The FCC is putting its foot down.
What you need to know
- The FCC is setting up a new rulemaking process to protect users from cell phone scams.
- The new policies will help to tackle SIM swapping and port-out frauds.
- The FCC cites complaints and recent data breaches as the motivation behind the new process.
The FCC wants to help protect your cell phone account and is proposing new actions to help combat fraud attempts from bad actors trying to take over your numbers.
On Thursday, the FCC outlined ways that it plans to address threats to consumer accounts, particularly as it relates to “SIM Swapping” and “Port-Out Fraud.”
Sim swapping is a process in which a scammer physically steals someone else’s SIM card to use in their own smartphone or poses as someone else to convince a carrier to switch that person’s phone number to their own device. This way, that person will gain possession of the number and service, leading to other types of fraud, most notably identity theft.
Port-out scams are similar, although in this case, the scammer convinces a carrier to port a phone number from someone else’s number from one device to another on the scammer’s account. That way, they can access the number and place the new SIM in any smartphone they own.
In either case, the person whose number is stolen will find that their smartphone no longer connects to the cellular network, unable to make calls or texts.
To help minimize these types of frauds, the FCC is proposing that the best wireless carriers adopt tighter and more secure customer authentication methods before moving phone numbers from one device or SIM to another.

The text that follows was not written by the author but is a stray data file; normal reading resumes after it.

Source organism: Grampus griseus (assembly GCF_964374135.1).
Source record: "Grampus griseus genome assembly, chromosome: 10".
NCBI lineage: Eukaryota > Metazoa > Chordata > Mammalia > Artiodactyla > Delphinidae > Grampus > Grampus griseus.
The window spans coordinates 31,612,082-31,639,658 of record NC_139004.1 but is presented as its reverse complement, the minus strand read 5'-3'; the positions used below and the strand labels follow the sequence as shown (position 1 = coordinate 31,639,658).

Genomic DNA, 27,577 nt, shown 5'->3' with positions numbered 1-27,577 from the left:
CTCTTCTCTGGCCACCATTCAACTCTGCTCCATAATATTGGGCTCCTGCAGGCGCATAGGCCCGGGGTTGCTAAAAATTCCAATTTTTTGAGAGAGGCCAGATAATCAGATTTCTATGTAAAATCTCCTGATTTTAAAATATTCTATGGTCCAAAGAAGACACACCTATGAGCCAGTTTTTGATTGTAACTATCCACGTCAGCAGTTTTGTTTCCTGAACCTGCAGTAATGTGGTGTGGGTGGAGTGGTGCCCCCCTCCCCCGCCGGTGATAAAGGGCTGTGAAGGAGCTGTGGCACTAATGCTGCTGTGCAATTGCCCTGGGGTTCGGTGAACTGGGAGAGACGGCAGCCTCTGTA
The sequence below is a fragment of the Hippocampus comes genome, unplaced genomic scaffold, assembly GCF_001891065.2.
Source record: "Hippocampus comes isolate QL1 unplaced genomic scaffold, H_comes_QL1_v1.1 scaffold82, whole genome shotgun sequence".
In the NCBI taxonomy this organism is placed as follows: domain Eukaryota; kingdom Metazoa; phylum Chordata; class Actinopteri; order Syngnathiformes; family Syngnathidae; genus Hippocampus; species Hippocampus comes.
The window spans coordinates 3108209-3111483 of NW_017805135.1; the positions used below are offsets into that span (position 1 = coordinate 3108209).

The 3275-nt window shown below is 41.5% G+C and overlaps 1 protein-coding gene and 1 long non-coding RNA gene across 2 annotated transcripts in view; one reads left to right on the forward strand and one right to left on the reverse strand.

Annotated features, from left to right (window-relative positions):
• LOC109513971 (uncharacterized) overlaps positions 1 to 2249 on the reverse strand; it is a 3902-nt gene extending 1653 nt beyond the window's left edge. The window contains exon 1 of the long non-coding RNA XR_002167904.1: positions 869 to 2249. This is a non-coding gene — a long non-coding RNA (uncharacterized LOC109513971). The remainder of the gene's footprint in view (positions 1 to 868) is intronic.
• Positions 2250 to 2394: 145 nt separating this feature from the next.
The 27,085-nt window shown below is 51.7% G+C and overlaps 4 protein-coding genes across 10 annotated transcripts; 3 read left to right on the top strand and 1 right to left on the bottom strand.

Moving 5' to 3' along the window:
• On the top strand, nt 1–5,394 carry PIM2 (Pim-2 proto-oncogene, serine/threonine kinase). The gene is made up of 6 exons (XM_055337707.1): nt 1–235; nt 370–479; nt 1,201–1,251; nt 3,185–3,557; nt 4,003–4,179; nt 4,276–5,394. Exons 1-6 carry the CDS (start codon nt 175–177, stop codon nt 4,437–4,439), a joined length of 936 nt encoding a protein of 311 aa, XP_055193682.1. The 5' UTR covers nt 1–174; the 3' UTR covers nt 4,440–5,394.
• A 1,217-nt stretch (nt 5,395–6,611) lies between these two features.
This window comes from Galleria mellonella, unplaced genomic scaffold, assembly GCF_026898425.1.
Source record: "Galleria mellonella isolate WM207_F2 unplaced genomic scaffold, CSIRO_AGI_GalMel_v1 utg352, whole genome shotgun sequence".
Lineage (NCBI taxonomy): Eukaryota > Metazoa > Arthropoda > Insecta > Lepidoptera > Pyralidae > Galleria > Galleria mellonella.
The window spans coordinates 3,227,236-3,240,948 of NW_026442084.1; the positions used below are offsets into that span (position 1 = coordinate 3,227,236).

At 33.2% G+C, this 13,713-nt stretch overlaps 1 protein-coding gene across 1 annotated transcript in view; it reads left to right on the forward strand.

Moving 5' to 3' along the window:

The FCC also proposes that carriers start notifying customers whenever these types of requests are made so account holders or owners of the phone number are more readily aware if and when potential fraud could be happening.
The FCC has received numerous complaints from consumers who have suffered significant distress, inconvenience, and financial harm as a result of SIM swapping and port-out fraud.
In addition, recent data breaches have exposed customer information that could potentially make it easier to pull off these kinds of attacks.
The FCC notes in its consumer guide how eSIM technology could help consumers avoid SIM swapping, among other benefits. Fortunately, more Android phones in the U.S. are gaining support for this feature, including the Galaxy Note 20 Ultra.
In light of breaches like the recent T-Mobile data breach, security is more important than ever, so it’s good to see that the FCC is trying to address the problem that has plagued so many.
The big and the best
Samsung Galaxy S21 Ultra
$900 at Best Buy
$1200 at Amazon
Ready for anything
The Samsung Galaxy S21 Ultra is one of the most versatile smartphones you can buy, thanks to its quad-camera array, S Pen support, and eSIM support arriving with the inbound One UI 4 update.